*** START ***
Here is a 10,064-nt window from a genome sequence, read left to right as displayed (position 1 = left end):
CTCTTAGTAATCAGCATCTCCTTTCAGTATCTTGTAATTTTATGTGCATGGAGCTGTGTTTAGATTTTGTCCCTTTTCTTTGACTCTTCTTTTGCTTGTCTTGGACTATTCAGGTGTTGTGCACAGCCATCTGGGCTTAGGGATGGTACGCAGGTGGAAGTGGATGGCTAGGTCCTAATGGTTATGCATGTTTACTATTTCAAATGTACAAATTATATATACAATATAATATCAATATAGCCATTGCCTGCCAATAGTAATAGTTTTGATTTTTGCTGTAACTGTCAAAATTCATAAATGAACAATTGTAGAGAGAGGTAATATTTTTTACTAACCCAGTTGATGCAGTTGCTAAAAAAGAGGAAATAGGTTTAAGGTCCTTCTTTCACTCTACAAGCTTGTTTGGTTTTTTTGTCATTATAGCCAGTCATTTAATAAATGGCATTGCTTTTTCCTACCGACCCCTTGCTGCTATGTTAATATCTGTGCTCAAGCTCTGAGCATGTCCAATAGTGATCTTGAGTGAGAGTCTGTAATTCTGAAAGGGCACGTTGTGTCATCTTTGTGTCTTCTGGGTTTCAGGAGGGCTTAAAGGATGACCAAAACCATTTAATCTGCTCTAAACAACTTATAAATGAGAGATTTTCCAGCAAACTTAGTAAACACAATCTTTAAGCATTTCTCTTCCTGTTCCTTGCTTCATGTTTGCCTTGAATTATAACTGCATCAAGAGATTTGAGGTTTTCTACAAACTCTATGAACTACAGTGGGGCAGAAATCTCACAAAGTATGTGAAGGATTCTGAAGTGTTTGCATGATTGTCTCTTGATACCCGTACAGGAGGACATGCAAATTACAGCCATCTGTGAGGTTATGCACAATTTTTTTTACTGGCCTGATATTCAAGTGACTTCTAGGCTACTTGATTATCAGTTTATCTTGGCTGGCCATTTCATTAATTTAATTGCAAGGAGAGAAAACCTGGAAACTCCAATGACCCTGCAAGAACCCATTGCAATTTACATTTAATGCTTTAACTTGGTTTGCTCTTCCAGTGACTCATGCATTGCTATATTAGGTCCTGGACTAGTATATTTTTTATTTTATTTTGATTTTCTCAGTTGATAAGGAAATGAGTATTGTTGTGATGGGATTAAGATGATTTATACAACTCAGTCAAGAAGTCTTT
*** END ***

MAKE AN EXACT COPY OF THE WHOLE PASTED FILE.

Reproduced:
Here is a 10,064-nt window from a genome sequence, read left to right as displayed (position 1 = left end):
CTCTTAGTAATCAGCATCTCCTTTCAGTATCTTGTAATTTTATGTGCATGGAGCTGTGTTTAGATTTTGTCCCTTTTCTTTGACTCTTCTTTTGCTTGTCTTGGACTATTCAGGTGTTGTGCACAGCCATCTGGGCTTAGGGATGGTACGCAGGTGGAAGTGGATGGCTAGGTCCTAATGGTTATGCATGTTTACTATTTCAAATGTACAAATTATATATACAATATAATATCAATATAGCCATTGCCTGCCAATAGTAATAGTTTTGATTTTTGCTGTAACTGTCAAAATTCATAAATGAACAATTGTAGAGAGAGGTAATATTTTTTACTAACCCAGTTGATGCAGTTGCTAAAAAAGAGGAAATAGGTTTAAGGTCCTTCTTTCACTCTACAAGCTTGTTTGGTTTTTTTGTCATTATAGCCAGTCATTTAATAAATGGCATTGCTTTTTCCTACCGACCCCTTGCTGCTATGTTAATATCTGTGCTCAAGCTCTGAGCATGTCCAATAGTGATCTTGAGTGAGAGTCTGTAATTCTGAAAGGGCACGTTGTGTCATCTTTGTGTCTTCTGGGTTTCAGGAGGGCTTAAAGGATGACCAAAACCATTTAATCTGCTCTAAACAACTTATAAATGAGAGATTTTCCAGCAAACTTAGTAAACACAATCTTTAAGCATTTCTCTTCCTGTTCCTTGCTTCATGTTTGCCTTGAATTATAACTGCATCAAGAGATTTGAGGTTTTCTACAAACTCTATGAACTACAGTGGGGCAGAAATCTCACAAAGTATGTGAAGGATTCTGAAGTGTTTGCATGATTGTCTCTTGATACCCGTACAGGAGGACATGCAAATTACAGCCATCTGTGAGGTTATGCACAATTTTTTTTACTGGCCTGATATTCAAGTGACTTCTAGGCTACTTGATTATCAGTTTATCTTGGCTGGCCATTTCATTAATTTAATTGCAAGGAGAGAAAACCTGGAAACTCCAATGACCCTGCAAGAACCCATTGCAATTTACATTTAATGCTTTAACTTGGTTTGCTCTTCCAGTGACTCATGCATTGCTATATTAGGTCCTGGACTAGTATATTTTTTATTTTATTTTGATTTTCTCAGTTGATAAGGAAATGAGTATTGTTGTGATGGGATTAAGATGATTTATACAACTCAGTCAAGAAGTCTTT